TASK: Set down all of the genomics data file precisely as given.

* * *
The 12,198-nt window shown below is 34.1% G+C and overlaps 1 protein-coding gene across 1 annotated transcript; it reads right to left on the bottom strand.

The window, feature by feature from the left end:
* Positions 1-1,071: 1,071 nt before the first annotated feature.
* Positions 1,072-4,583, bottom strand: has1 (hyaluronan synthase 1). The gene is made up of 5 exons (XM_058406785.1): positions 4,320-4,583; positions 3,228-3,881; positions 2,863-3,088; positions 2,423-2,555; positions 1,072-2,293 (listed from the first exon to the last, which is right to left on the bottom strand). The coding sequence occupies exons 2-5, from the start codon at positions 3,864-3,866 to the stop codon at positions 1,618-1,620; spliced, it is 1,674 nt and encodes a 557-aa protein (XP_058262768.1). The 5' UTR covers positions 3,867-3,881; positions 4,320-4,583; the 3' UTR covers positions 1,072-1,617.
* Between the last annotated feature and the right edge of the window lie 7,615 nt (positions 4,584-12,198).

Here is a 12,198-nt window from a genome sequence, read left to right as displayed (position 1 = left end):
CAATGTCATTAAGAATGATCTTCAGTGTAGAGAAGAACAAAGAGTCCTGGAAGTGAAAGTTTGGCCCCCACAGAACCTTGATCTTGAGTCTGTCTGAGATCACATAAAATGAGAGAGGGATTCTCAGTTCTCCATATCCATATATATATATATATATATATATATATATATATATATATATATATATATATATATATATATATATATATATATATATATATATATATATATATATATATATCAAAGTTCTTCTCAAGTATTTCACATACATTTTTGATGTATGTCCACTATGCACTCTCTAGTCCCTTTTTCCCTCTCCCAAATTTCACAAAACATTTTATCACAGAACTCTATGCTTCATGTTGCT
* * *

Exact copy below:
The 12,198-nt window shown below is 34.1% G+C and overlaps 1 protein-coding gene across 1 annotated transcript; it reads right to left on the bottom strand.

The window, feature by feature from the left end:
* Positions 1-1,071: 1,071 nt before the first annotated feature.
* Positions 1,072-4,583, bottom strand: has1 (hyaluronan synthase 1). The gene is made up of 5 exons (XM_058406785.1): positions 4,320-4,583; positions 3,228-3,881; positions 2,863-3,088; positions 2,423-2,555; positions 1,072-2,293 (listed from the first exon to the last, which is right to left on the bottom strand). The coding sequence occupies exons 2-5, from the start codon at positions 3,864-3,866 to the stop codon at positions 1,618-1,620; spliced, it is 1,674 nt and encodes a 557-aa protein (XP_058262768.1). The 5' UTR covers positions 3,867-3,881; positions 4,320-4,583; the 3' UTR covers positions 1,072-1,617.
* Between the last annotated feature and the right edge of the window lie 7,615 nt (positions 4,584-12,198).

Here is a 12,198-nt window from a genome sequence, read left to right as displayed (position 1 = left end):
CAATGTCATTAAGAATGATCTTCAGTGTAGAGAAGAACAAAGAGTCCTGGAAGTGAAAGTTTGGCCCCCACAGAACCTTGATCTTGAGTCTGTCTGAGATCACATAAAATGAGAGAGGGATTCTCAGTTCTCCATATCCATATATATATATATATATATATATATATATATATATATATATATATATATATATATATATATATATATATATATATATATATATATATATATATATATATATCAAAGTTCTTCTCAAGTATTTCACATACATTTTTGATGTATGTCCACTATGCACTCTCTAGTCCCTTTTTCCCTCTCCCAAATTTCACAAAACATTTTATCACAGAACTCTATGCTTCATGTTGCT